Wednesday, June 17, 2015

Eidolons Review, 13th Age Monthly (May 2015)

This is my second post attempting to write a review about this issue of 13th Age Monthly.  My first post ("What the *@$# is an Eidolon?") turned into a long investigation into what, exactly, an eidolon is.  Short answer: I was not able to answer this question but did come up with some interesting content involving binding spirits to ships to make them sail better, metaphorical places that tautologically cannot be visited, and an Adventure Path outline that involves stealing an artifact that binds spirits to ships so that your nation can get advantage and ultimately prevail in a naval war.  Good stuff.

Now let's talk about Eidolons, Ash Law's May 2015 offering in the 13th Age Monthly product line.  I've previously indicated that I really like this line and this is no exception.  All of the supplements are 8 page PDFs that investigate something interesting that could be expanded onto a 13th Age game.  In this case, it's eidolons.  This guide has roughly 5 full pages of text, one full page art cover, one page credits and OGL, and two quarter page pieces of art.

What is a &$^# Eidolon, anyway?
Nope.  Not falling into that trap again.  Ash has already answered the question for us, "Eidolons are powerful spirits [that embody] a specific concept...such as honor, love, imagination, fear, destruction, despair, temptation, [or] remorse."  Eidolons appear like they work well as a great piece of deus ex machina that has some in-world ramifications and can therefore provide PCs with a level of agency over a situation they might not normally.  Ash starts off by answering a few questions about eidolons for us like what do they look like, how do they get here (two theories, both with good options), what does their spirit status mean, and how can they change?  

This first page section was really helpful, but I did find one drawback--it's unclear whether an eidolon appears the same way to everyone that's seeing it at the same time or if it takes a different appearance in the mind of every person that sees it.  Because some of the language later on implies that our minds make substitutions for what we see in place of what some eidolons look like, it would be cool to know if this is something that our minds do (every individual has own unique vision of what an eidolon is like) or something that the eidolon controls (everyone sees the eidolon as it wishes to be seen).

Next we get some unique abilities that will apply to all of the eidolons listed.  Think of these as the generic bestiary page you get for a group of related monsters.  The abilities are listed here so they can save space printing them on every creature's entry.  What are they?

Universal Eidolon Abilities (and a new sub-system!)
First, eidolons can't die.  Instead, they get an ability that when they drop to 0 hit points, they discorporate.  I love everything about this except the missed opportunity to use the phrase deliquesce into ectoplasmic vapor.  And, get this, there is no way to permanently kill them.  So, these kids are firmly in the GM plot device camp.  Players may mess with them, but they are going to return.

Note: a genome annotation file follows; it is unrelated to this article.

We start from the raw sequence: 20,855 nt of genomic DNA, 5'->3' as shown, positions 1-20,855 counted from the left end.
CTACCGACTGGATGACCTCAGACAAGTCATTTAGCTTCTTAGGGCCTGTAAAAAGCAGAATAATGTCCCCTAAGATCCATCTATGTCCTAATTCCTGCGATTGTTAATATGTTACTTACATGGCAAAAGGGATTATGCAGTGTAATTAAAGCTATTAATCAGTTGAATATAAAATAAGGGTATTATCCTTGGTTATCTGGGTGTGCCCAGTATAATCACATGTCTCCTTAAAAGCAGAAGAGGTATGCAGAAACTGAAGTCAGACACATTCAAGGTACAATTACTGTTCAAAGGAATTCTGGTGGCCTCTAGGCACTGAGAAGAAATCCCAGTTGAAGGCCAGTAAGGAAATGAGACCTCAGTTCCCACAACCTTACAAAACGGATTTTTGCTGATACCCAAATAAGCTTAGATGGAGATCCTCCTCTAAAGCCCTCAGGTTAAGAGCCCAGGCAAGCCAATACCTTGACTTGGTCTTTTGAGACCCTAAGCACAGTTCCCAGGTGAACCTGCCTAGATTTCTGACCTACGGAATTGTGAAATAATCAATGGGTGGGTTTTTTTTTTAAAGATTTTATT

Additionally, as a free action each round (and keep note of this, because these abilities are insanely powerful), an eidolon has a few options:

  • Split Reality: Every character rolls a d4.  Only PCs who rolled the same number on their d4 roll can interact with each other.  The eidolon interacts with all the realities, but it can assign its allies to realities of its choice.
  • Warp Time: The eidolon either just switches two people's place in the initiative order or rolls the escalation die.  The eidolon's result becomes the new escalation die.
  • Reshuffle space: I love this option.  At its simplest, it's just reposition two people on the battlefield.  But, if you are going full-on miniatures its much more fun.  Basically, do the following:
    • Pick up all the minis
    • Shake them up
    • Drop them randomly on the battlemat
    • Go from there
Still not enough for you?  There's more!  There's a new Madness subsystem.  It's got both general applicability and eidolon-specific application (this is a guide to the eidolons, after all).  To be eidolon-specific, madness is tripped during attack rolls against an eidolon.  For general applicability, any d20 roll will do.  If they roll "equal or less than their Intelligence ability, they gain an insanity point."
Pet peeve here:  Do they roll against their ability modifier or their ability score?  That's a huge difference and can have some pretty big effects.  Either way, it does have one interesting solution as well--it means that the higher your character's Intelligence score (since the modifier is derived from the score), the more susceptible the character is to insanity.  That's right.  The smarter you are, the more easily you go insane.  Which, from what we see in some literature, might well be accurate to the way things go in the real world.